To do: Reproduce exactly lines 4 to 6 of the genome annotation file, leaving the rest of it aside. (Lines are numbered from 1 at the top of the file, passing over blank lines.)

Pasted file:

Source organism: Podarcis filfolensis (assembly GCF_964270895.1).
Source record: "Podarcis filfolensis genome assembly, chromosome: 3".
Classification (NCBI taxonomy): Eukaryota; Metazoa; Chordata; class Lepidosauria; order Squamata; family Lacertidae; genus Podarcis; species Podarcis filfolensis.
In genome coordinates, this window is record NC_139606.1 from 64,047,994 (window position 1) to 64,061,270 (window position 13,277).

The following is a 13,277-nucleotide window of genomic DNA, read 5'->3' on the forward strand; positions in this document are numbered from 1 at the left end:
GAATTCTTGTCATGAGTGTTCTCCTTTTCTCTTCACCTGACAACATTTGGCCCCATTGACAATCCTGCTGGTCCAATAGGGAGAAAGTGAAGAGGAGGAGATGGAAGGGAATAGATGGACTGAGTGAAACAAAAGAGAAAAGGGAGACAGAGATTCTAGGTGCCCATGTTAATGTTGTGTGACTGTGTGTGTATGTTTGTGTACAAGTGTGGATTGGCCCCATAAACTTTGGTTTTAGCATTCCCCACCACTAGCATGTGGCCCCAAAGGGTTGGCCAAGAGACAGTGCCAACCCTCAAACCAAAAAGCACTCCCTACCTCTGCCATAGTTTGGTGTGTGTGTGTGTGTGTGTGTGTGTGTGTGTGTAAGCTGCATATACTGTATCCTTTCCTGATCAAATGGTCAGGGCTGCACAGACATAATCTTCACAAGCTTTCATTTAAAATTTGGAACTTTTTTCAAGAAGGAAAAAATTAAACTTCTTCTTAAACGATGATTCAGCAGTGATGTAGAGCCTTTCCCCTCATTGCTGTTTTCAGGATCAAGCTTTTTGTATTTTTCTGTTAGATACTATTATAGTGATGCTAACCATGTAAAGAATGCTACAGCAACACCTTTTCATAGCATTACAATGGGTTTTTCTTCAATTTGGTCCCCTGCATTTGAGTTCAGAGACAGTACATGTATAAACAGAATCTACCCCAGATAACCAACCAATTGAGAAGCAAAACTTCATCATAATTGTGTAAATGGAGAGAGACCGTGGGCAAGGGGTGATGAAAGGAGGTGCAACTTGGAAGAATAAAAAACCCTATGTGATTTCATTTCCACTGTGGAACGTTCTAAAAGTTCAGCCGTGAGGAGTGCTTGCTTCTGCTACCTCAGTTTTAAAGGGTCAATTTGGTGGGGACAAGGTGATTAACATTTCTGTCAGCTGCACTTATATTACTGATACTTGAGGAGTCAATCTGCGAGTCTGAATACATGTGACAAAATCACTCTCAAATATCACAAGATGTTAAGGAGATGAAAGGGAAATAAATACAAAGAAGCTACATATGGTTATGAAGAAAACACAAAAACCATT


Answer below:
In genome coordinates, this window is record NC_139606.1 from 64,047,994 (window position 1) to 64,061,270 (window position 13,277).

The following is a 13,277-nucleotide window of genomic DNA, read 5'->3' on the forward strand; positions in this document are numbered from 1 at the left end:
GAATTCTTGTCATGAGTGTTCTCCTTTTCTCTTCACCTGACAACATTTGGCCCCATTGACAATCCTGCTGGTCCAATAGGGAGAAAGTGAAGAGGAGGAGATGGAAGGGAATAGATGGACTGAGTGAAACAAAAGAGAAAAGGGAGACAGAGATTCTAGGTGCCCATGTTAATGTTGTGTGACTGTGTGTGTATGTTTGTGTACAAGTGTGGATTGGCCCCATAAACTTTGGTTTTAGCATTCCCCACCACTAGCATGTGGCCCCAAAGGGTTGGCCAAGAGACAGTGCCAACCCTCAAACCAAAAAGCACTCCCTACCTCTGCCATAGTTTGGTGTGTGTGTGTGTGTGTGTGTGTGTGTGTGTGTAAGCTGCATATACTGTATCCTTTCCTGATCAAATGGTCAGGGCTGCACAGACATAATCTTCACAAGCTTTCATTTAAAATTTGGAACTTTTTTCAAGAAGGAAAAAATTAAACTTCTTCTTAAACGATGATTCAGCAGTGATGTAGAGCCTTTCCCCTCATTGCTGTTTTCAGGATCAAGCTTTTTGTATTTTTCTGTTAGATACTATTATAGTGATGCTAACCATGTAAAGAATGCTACAGCAACACCTTTTCATAGCATTACAATGGGTTTTTCTTCAATTTGGTCCCCTGCATTTGAGTTCAGAGACAGTACATGTATAAACAGAATCTACCCCAGATAACCAACCAATTGAGAAGCAAAACTTCATCATAATTGTGTAAATGGAGAGAGACCGTGGGCAAGGGGTGATGAAAGGAGGTGCAACTTGGAAGAATAAAAAACCCTATGTGATTTCATTTCCACTGTGGAACGTTCTAAAAGTTCAGCCGTGAGGAGTGCTTGCTTCTGCTACCTCAGTTTTAAAGGGTCAATTTGGTGGGGACAAGGTGATTAACATTTCTGTCAGCTGCACTTATATTACTGATACTTGAGGAGTCAATCTGCGAGTCTGAATACATGTGACAAAATCACTCTCAAATATCACAAGATGTTAAGGAGATGAAAGGGAAATAAATACAAAGAAGCTACATATGGTTATGAAGAAAACACAAAAACCATT